Learning teams are a unique and central component of the Penn Med curriculum. An MS3 shares his experience and perspective on how his learning team has shaped his medical education.
I don’t know that I really appreciated the role of Learning Teams before starting at Penn, and I think that it’s difficult to. I was told that we’d be working in groups together, and that we’d become really close, but that didn’t seem too new to me. I’d worked in groups before.
You meet your Learning Team in the first few days of orientation as you’re taken to an off-campus retreat. Each incoming medical school class is divided into 12 Doctoring Groups, and each Doctoring Group is home to two Learning Teams of 7-8 students each. During the retreat, which is modeled closely off of the Wharton orientation, you go through all sorts of team-building exercises – you write skits, build tools, and generally reflect on how well you cooperate. We were told that business schools have long known how to enrich the leadership and collaborative skills of their students, and this is why the medical school has taken much of the exercises and general philosophy of Learning Teams from Wharton. It made sense to me.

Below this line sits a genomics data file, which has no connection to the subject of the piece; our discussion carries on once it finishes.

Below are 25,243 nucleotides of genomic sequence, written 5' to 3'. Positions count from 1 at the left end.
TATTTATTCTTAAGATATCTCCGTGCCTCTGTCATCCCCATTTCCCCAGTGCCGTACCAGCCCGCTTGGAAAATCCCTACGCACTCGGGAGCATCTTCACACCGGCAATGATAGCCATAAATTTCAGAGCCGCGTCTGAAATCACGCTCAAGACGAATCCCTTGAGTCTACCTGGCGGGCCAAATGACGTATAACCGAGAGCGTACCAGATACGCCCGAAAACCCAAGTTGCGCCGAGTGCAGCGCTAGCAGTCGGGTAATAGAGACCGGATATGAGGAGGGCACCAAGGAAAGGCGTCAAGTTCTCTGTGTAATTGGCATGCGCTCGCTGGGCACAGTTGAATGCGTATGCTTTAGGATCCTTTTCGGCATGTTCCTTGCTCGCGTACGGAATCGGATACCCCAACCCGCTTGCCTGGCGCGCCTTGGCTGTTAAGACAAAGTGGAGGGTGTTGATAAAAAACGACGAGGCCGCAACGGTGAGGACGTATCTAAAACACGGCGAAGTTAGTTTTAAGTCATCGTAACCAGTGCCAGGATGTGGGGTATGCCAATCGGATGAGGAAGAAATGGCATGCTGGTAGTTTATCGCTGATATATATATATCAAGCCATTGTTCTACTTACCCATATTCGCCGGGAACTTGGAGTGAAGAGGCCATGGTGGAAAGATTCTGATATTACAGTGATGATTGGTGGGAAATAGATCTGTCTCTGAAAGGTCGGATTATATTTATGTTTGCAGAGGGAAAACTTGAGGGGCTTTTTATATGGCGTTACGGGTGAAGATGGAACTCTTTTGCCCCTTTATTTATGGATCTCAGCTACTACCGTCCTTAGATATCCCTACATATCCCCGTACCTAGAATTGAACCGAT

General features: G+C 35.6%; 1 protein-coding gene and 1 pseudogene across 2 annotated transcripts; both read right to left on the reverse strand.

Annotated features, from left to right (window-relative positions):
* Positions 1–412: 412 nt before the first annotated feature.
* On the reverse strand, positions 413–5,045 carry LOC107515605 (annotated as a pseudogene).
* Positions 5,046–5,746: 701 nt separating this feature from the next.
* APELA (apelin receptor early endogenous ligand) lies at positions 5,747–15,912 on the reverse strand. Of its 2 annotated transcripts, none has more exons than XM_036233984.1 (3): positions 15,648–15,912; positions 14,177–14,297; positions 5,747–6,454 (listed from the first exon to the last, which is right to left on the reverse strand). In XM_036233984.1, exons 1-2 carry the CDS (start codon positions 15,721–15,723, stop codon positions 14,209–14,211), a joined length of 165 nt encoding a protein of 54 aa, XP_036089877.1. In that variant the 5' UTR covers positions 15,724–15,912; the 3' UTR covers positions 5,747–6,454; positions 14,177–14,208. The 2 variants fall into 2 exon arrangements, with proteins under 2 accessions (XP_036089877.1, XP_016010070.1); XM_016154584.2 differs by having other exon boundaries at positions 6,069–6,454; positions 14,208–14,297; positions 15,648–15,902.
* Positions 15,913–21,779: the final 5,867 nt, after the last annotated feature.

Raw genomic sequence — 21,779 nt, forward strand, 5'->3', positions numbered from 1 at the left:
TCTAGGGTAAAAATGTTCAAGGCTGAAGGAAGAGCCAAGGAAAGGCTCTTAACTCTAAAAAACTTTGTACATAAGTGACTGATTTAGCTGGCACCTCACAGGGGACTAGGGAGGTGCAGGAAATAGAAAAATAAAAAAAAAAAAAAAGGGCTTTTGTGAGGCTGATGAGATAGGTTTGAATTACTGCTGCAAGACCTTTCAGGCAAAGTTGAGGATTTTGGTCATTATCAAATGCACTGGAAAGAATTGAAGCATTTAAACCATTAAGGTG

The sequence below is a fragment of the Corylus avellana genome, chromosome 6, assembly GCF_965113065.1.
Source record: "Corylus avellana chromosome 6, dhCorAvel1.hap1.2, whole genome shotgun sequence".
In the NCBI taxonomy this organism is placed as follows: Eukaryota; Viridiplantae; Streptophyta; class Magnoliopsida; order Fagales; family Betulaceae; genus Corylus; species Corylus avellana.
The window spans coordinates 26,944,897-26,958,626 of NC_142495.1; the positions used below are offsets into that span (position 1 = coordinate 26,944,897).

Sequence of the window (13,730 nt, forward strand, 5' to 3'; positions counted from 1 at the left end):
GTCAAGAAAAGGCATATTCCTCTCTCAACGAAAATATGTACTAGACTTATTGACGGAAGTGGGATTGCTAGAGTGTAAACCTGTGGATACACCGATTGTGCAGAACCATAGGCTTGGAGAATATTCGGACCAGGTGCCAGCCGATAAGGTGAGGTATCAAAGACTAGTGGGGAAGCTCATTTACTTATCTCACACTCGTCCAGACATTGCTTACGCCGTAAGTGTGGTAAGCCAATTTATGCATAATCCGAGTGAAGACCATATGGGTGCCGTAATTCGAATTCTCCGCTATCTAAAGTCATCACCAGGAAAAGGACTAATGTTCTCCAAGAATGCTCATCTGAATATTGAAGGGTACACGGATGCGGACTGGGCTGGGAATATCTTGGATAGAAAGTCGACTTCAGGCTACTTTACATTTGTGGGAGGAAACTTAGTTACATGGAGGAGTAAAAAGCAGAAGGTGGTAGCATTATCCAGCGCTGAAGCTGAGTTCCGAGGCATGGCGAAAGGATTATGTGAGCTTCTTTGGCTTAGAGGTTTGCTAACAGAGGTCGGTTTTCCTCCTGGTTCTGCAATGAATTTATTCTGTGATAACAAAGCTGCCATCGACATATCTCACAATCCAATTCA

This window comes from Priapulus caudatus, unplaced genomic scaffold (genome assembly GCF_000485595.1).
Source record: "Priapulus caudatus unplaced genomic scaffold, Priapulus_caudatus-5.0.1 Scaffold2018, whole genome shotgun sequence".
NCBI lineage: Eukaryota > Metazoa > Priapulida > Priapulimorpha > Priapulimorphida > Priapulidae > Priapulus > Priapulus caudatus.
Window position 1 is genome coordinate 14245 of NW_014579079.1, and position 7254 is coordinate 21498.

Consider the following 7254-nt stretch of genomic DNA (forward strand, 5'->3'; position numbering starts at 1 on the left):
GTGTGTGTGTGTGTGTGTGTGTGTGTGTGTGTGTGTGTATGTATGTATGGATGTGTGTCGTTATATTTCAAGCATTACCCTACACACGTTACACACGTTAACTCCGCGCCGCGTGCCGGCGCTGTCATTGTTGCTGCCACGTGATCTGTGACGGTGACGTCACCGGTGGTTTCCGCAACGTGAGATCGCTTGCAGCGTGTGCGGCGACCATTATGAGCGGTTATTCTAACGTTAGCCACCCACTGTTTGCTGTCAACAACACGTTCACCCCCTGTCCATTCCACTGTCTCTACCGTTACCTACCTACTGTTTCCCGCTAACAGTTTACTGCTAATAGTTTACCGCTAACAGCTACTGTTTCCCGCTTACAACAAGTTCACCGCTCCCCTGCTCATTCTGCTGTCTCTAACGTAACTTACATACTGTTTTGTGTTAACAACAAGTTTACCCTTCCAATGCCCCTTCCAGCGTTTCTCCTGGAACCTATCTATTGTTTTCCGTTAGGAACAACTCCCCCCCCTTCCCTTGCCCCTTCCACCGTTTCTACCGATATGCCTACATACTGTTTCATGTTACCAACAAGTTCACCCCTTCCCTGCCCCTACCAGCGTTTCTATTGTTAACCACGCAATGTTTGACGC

Your Learning Team then guides you through the first 1.5 years of pre-clinical learning at Penn. There are certainly exceptions – you pick your own anatomy team of 4, and some of the discussion groups in Genetics and Epidemiology are arranged based on prior knowledge – but for the most part you work through problems with your Learning Team. Courses are typically structured with lectures in the morning followed by separate discussion-based problem solving sessions (“small groups”) where your learning team will work relatively independently and get assistance from circulating professors. Based on the course, small groups might entail reading clinical cases and answering questions, going through EKGs, or interpreting digital histology slides. When you work with the same group for roughly 2 hours per day, every day, you learn a lot about how the group functions and what needs to be done to ensure future success. Our group would have different “drivers” for each session, and these leaders gave our group direction and organization. Sometimes the driver was the one most familiar with that particular material, occasionally the driver was someone who had lots of questions and would take us through the session more methodically, and not infrequently the driver was simply the last person to arrive to class. We spruced up these sessions with snacks, and made a point to celebrate everyone’s birthday during small groups. Overall, seeing everyone day in and day out, and having no choice but to work and learn together, brought us all closer. There were few secrets, except for the one time when we were trying to schedule a group meeting in the afternoon and one member kept saying he was busy at each proposed time. Frustrated, we asked him what he was doing and when he’d be free, and he finally revealed to us that he driving out of Philly to buy/adopt a hedgehog. … Ok. We didn’t appreciate the secrecy, but we discovered a lot that day about keeping a hedgehog as a pet.